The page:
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Synergistic Activation of Defense Responses in Arabidopsis by Simultaneous Loss of the GSL5 Callose Synthase and the EDR1 Protein Kinase

May 2010 , Volume 23 , Number  5
Pages  578 - 584

Anna Wawrzynska, Natalie L. Rodibaugh, and Roger W. Innes

Indiana University, Bloomington, IN 47405, U.S.A.

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Accepted 19 January 2010.

Loss-of-function mutations in the EDR1 gene of Arabidopsis confer enhanced resistance to Golovinomyces cichoracearum (powdery mildew). Disease resistance mediated by the edr1 mutation is dependent on an intact salicylic acid (SA) signaling pathway, but edr1 mutant plants do not constitutively express the SA-inducible gene PR-1 and are not dwarfed. To identify other components of the EDR1 signaling network, we screened for mutations that enhanced the edr1 mutant phenotype. Here, we describe an enhancer of edr1 mutant, eed3, which forms spontaneous lesions in the absence of pathogen infection, constitutively expresses both SA- and methyl jasmonate (JA)--inducible defense genes, and is dwarfed. Positional cloning of eed3 revealed that the mutation causes a premature stop codon in GLUCAN SYNTHASE-LIKE 5 (GSL5, also known as POWDERY MILDEW RESISTANT 4), which encodes a callose synthase required for pathogen-induced callose production. Significantly, gsl5 single mutants do not constitutively express PR-1 or AtERF1 (a JA-inducible gene) and are not dwarfed. Thus, loss of both EDR1 and GSL5 function has a synergistic effect. Our data suggest that EDR1 and GSL5 negatively regulate SA and JA production or signaling by independent mechanisms and that negative regulation of defense signaling by GSL5 may be independent of callose production.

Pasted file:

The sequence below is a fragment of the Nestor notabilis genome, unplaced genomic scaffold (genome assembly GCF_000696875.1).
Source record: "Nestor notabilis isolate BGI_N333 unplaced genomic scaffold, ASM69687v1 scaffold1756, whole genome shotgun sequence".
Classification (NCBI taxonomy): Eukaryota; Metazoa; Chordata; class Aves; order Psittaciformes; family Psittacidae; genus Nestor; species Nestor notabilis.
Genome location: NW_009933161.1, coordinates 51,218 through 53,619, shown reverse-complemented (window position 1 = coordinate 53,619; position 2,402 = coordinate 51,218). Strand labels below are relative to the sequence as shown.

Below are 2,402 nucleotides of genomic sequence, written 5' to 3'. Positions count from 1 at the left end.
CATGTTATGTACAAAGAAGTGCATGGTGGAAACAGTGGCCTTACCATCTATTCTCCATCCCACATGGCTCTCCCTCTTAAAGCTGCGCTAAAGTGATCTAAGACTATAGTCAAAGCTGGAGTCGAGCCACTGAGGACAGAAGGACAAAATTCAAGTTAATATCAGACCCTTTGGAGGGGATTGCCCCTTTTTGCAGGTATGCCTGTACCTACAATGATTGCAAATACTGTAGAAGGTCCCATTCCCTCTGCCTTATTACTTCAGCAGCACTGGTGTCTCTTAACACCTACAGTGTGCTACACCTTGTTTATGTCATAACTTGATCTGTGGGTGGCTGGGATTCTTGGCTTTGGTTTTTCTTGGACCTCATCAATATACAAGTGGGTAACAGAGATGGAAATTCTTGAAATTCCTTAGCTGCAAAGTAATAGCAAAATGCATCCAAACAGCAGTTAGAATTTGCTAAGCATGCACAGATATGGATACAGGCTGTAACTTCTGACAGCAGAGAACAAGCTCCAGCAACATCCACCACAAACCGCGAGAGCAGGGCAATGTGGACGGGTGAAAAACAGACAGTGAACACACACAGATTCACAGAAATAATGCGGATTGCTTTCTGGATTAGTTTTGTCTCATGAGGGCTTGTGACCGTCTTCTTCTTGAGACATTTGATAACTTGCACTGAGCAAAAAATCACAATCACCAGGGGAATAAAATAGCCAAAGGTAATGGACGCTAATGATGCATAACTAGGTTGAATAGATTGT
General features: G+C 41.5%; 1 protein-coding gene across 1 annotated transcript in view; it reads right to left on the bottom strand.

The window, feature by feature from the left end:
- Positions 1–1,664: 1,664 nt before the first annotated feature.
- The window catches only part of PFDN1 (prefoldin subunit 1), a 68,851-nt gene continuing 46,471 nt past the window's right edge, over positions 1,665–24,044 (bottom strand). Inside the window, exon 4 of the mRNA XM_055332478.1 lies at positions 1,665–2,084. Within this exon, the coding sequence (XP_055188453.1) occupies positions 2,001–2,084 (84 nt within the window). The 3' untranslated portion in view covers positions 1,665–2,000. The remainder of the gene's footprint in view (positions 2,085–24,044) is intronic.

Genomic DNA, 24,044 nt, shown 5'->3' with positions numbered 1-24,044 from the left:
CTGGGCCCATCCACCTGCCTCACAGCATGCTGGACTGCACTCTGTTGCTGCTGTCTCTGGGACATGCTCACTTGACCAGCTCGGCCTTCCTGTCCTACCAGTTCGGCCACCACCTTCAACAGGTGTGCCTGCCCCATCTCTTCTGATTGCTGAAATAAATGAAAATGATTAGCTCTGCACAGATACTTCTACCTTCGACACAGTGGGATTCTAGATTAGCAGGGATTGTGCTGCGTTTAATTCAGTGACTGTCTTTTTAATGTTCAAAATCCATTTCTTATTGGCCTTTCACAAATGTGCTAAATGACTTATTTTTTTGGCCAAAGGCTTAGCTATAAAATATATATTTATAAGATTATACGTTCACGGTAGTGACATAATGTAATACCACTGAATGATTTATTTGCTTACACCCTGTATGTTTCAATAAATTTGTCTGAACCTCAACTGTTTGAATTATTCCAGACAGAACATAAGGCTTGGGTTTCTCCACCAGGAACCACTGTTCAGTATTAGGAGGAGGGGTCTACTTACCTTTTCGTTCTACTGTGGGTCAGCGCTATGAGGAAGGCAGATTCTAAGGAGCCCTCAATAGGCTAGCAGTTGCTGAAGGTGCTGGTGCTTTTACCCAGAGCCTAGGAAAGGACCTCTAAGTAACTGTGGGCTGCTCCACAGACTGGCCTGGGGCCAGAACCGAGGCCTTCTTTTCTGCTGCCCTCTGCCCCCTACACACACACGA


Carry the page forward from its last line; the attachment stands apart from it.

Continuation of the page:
© 2010 The American Phytopathological Society